In response to the increased use and enforcement of class and collective action waivers, plaintiffs’ attorneys are now relying on a new strategy to gain leverage over businesses.  More specifically, they have started to commence mass arbitrations by simultaneously filing hundreds—and in some cases, thousands—of individual arbitration demands in an effort to trigger a business’

Many employers with operations in California may already be familiar with Frlekin v. Apple, Inc.  The heavily litigated case, first filed in 2013, involves claims that Apple retail employees are entitled to compensation for time spent waiting for and undergoing mandatory exit searches.

The Ninth Circuit has now concluded that those employees are entitled

Given the ever-increasing number of wage-hour class and collective actions being filed against employers, it is no surprise that many employers have turned to arbitration agreements with class and collective action waivers as a first line of defense, particularly after the United States Supreme Court’s landmark 2018 Epic Systems v. Lewis decision.

If there is

Employers in California have been inundated with wage-hour class actions for the past two decades.  And, time and again, they have had to deal with employee-friendly decisions from the California Supreme Court.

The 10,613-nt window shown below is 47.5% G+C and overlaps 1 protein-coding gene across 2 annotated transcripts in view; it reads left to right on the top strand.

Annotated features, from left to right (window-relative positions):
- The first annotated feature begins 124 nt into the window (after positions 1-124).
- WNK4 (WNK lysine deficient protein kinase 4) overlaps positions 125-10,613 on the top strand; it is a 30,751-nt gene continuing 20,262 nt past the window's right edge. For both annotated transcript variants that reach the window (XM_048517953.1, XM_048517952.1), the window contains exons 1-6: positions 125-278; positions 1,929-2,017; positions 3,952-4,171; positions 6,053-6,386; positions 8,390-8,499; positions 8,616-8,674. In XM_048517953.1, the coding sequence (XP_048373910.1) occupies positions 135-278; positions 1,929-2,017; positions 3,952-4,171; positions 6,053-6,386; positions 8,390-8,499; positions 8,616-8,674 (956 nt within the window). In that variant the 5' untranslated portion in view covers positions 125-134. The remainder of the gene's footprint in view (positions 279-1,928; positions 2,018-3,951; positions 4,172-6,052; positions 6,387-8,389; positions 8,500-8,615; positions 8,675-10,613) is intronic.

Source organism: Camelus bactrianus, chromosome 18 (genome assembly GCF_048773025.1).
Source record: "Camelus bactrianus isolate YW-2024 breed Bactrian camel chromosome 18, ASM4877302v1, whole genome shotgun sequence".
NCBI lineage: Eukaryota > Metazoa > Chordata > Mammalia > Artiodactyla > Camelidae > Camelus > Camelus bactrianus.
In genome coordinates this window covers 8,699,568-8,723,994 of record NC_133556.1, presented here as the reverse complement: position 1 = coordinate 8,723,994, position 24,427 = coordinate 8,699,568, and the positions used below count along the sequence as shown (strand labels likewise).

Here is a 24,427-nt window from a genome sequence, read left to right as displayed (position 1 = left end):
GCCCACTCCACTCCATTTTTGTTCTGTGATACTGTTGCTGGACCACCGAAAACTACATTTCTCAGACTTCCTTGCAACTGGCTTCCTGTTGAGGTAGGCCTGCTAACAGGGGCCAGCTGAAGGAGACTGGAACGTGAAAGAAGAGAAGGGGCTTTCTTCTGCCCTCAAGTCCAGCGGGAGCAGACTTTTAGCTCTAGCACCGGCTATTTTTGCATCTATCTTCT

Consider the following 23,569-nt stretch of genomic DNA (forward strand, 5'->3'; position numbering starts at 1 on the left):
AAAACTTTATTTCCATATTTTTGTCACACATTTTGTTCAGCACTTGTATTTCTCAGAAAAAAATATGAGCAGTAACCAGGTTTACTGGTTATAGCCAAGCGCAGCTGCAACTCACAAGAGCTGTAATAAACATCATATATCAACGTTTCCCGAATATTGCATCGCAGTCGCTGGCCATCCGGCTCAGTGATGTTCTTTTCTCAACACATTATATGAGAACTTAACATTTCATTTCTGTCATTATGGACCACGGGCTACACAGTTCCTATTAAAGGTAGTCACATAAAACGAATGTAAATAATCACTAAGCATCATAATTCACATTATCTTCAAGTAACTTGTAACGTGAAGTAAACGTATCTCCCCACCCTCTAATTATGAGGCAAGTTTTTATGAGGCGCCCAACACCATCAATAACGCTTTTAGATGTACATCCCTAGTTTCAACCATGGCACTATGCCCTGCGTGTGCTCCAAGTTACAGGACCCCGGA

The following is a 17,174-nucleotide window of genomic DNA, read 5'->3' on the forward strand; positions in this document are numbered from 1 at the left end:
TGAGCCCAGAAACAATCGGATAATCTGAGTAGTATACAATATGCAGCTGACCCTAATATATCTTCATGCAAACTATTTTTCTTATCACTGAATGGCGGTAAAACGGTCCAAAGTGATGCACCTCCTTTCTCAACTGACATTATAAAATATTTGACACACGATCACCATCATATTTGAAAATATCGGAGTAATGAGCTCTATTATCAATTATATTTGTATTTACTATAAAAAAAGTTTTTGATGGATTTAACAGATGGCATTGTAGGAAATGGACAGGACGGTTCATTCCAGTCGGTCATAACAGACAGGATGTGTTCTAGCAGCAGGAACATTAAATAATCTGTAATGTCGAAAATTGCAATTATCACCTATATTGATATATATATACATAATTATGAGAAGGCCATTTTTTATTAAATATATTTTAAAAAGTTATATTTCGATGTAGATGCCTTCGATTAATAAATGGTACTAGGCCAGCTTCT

Leave it to the Ninth Circuit Court of Appeal to step in and put an end to a proposed class action, finding that

As we have previously written, the California Supreme Court’s decision in Dynamex Operations West, Inc. v. Superior Court dramatically changed the standard for determining whether workers in California should be classified as employees or as independent contractors for purposes of the wage orders adopted by California’s Industrial Welfare Commission. A significant question left open

In April 2018, the California Supreme Court issued its long-awaited opinion in Dynamex Operations West, Inc. v. Superior Court, dramatically changing the standard for determining whether workers in California should be classified as employees or as independent contractors for purposes of the wage orders adopted by California’s Industrial Welfare Commission (“IWC”). In so doing,

For more than 70 years, the Supreme Court has construed exemptions to the Fair Labor Standards Act (“FLSA”) narrowly. In A.H. Phillips, Inc. v. Walling, for example, the Court stated that “[t]o extend an exemption to other than those plainly and unmistakably within its terms and spirit is to abuse the interpretative process and

One of the top stories featured on Employment Law This Week: The U.S. Court of Appeals for the Ninth Circuit reaffirms an employer’s time-rounding practice. A call-center employee in California recently brought a class action lawsuit against his employer for time-rounding practices. The employee claims that the policy caused him to be underpaid by a

Clock FaceOn May 2, 2016, the Ninth Circuit issued a published opinion in Corbin v. Time Warner Entertainment-Advance/Newhouse Partnership. The Corbin Court best summarized the action in its opening sentence: “This case turns on $15.02 and one minute.” The “$15.02” represented the wages the plaintiff claimed he lost over a period of time as a